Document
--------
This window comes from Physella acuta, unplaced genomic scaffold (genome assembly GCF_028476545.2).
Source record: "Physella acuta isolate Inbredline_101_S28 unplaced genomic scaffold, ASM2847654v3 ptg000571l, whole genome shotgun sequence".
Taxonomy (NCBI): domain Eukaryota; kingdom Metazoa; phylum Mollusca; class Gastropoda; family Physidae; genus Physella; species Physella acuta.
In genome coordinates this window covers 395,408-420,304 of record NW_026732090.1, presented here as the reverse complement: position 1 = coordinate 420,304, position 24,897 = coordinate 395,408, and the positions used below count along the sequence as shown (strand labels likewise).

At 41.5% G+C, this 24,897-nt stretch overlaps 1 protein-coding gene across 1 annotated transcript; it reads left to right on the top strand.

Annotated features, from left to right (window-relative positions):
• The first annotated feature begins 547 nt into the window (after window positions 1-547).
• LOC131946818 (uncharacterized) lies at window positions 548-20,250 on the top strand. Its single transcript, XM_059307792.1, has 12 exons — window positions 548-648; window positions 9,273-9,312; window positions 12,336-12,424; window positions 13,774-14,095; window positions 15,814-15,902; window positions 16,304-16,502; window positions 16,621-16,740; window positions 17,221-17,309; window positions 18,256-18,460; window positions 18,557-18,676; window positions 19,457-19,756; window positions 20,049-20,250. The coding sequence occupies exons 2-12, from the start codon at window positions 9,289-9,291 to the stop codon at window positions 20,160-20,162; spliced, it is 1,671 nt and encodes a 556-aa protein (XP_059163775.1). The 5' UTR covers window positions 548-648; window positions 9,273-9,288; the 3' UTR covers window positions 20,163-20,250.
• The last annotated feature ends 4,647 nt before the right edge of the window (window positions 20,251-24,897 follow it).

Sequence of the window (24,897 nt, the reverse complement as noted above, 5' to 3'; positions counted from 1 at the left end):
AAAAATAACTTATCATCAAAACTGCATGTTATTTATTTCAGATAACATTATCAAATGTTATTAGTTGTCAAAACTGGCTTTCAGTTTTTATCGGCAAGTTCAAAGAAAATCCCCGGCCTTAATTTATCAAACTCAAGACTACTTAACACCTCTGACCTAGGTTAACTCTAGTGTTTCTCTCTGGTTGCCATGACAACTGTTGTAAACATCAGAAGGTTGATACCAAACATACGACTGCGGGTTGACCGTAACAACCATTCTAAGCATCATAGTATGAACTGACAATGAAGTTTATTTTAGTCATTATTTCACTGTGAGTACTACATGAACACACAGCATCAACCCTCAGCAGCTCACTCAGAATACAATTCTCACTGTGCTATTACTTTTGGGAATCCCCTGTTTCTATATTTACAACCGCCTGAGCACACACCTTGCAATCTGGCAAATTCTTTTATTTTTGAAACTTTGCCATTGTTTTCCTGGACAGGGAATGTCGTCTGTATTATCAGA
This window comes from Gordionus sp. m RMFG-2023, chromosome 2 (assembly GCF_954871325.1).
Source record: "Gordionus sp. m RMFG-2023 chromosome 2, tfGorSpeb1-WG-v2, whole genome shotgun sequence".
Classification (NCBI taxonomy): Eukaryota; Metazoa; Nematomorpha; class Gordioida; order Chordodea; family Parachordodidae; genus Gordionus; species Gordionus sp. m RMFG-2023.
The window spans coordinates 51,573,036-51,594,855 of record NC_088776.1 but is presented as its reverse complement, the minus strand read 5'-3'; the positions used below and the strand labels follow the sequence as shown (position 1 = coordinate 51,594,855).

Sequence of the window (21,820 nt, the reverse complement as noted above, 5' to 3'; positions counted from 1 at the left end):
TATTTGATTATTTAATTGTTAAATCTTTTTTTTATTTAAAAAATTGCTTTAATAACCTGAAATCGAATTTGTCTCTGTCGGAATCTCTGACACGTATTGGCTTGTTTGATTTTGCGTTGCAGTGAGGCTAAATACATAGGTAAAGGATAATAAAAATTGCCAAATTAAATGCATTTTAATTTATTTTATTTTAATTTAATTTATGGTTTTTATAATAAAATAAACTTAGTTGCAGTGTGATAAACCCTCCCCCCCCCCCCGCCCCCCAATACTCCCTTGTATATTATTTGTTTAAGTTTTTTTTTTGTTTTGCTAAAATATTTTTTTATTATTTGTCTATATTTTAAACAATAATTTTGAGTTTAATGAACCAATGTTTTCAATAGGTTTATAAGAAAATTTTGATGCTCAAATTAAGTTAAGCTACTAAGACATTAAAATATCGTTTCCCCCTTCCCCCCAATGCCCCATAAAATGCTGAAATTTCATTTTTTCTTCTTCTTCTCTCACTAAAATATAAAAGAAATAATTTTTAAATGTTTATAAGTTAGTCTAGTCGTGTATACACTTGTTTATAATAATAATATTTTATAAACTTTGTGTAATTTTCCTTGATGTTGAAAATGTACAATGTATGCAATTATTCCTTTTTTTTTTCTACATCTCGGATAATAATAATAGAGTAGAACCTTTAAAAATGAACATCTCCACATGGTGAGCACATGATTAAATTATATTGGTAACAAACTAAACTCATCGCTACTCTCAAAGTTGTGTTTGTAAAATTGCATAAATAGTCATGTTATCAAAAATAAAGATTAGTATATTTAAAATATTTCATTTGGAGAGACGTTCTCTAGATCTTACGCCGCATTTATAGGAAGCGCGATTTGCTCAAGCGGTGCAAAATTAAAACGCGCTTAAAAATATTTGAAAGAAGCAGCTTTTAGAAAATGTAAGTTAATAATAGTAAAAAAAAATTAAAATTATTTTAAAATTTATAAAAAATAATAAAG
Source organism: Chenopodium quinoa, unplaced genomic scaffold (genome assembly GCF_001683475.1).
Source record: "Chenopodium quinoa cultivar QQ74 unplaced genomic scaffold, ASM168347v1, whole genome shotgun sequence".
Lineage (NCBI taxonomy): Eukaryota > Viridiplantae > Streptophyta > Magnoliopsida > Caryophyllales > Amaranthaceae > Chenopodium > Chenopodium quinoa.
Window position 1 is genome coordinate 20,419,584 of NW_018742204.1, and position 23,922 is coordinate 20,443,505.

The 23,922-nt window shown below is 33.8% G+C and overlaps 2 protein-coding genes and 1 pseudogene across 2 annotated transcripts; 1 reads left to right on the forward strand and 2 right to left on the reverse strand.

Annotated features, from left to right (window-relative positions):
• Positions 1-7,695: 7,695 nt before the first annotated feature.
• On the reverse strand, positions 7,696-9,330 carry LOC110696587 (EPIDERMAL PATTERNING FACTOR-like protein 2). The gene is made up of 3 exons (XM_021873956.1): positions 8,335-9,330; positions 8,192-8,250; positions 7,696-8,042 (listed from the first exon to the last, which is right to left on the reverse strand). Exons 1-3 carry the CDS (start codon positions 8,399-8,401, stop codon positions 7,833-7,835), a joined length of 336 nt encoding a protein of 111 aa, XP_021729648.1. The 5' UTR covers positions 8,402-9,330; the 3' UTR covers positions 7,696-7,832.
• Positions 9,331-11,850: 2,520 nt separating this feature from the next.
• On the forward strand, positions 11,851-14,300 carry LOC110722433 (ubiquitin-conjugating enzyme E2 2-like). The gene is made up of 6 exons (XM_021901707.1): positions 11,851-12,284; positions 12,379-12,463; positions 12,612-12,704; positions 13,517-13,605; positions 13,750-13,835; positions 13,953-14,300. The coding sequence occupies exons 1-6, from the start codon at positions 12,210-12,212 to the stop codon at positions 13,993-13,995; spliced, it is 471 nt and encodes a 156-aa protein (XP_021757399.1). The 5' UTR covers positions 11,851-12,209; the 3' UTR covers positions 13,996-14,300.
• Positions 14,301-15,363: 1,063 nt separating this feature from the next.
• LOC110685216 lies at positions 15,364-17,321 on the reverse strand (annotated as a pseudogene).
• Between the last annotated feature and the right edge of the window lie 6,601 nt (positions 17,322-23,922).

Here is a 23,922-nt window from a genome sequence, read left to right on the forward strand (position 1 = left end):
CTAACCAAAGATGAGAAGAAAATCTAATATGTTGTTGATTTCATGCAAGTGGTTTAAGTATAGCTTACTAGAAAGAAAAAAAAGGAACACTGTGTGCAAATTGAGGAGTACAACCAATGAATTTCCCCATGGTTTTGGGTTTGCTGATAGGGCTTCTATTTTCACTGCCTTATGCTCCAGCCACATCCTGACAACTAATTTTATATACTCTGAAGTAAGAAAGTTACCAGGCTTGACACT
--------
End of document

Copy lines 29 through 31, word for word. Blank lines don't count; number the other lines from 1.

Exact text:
• LOC110685216 lies at positions 15,364-17,321 on the reverse strand (annotated as a pseudogene).
• Between the last annotated feature and the right edge of the window lie 6,601 nt (positions 17,322-23,922).

Here is a 23,922-nt window from a genome sequence, read left to right on the forward strand (position 1 = left end):